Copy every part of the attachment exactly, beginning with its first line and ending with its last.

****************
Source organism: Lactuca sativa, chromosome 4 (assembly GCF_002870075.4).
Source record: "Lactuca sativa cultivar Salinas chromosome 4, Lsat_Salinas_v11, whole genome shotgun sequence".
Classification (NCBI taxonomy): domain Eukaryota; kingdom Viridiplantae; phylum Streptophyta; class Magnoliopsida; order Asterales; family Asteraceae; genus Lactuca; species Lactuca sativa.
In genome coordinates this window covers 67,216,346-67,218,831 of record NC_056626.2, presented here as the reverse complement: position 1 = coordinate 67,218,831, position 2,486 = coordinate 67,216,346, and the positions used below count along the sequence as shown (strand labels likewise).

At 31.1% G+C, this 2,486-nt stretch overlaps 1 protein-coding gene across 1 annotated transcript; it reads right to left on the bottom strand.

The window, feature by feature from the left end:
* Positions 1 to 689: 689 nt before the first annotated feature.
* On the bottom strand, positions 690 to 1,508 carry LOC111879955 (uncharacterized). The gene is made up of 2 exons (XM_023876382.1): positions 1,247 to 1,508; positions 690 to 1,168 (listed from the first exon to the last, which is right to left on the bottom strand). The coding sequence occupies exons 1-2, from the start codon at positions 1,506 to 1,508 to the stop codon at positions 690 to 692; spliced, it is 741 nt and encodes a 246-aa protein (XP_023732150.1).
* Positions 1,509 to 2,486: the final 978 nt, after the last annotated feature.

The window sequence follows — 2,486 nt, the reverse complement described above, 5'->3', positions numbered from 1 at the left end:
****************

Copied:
Source organism: Lactuca sativa, chromosome 4 (assembly GCF_002870075.4).
Source record: "Lactuca sativa cultivar Salinas chromosome 4, Lsat_Salinas_v11, whole genome shotgun sequence".
Classification (NCBI taxonomy): domain Eukaryota; kingdom Viridiplantae; phylum Streptophyta; class Magnoliopsida; order Asterales; family Asteraceae; genus Lactuca; species Lactuca sativa.
In genome coordinates this window covers 67,216,346-67,218,831 of record NC_056626.2, presented here as the reverse complement: position 1 = coordinate 67,218,831, position 2,486 = coordinate 67,216,346, and the positions used below count along the sequence as shown (strand labels likewise).

At 31.1% G+C, this 2,486-nt stretch overlaps 1 protein-coding gene across 1 annotated transcript; it reads right to left on the bottom strand.

The window, feature by feature from the left end:
* Positions 1 to 689: 689 nt before the first annotated feature.
* On the bottom strand, positions 690 to 1,508 carry LOC111879955 (uncharacterized). The gene is made up of 2 exons (XM_023876382.1): positions 1,247 to 1,508; positions 690 to 1,168 (listed from the first exon to the last, which is right to left on the bottom strand). The coding sequence occupies exons 1-2, from the start codon at positions 1,506 to 1,508 to the stop codon at positions 690 to 692; spliced, it is 741 nt and encodes a 246-aa protein (XP_023732150.1).
* Positions 1,509 to 2,486: the final 978 nt, after the last annotated feature.

The window sequence follows — 2,486 nt, the reverse complement described above, 5'->3', positions numbered from 1 at the left end: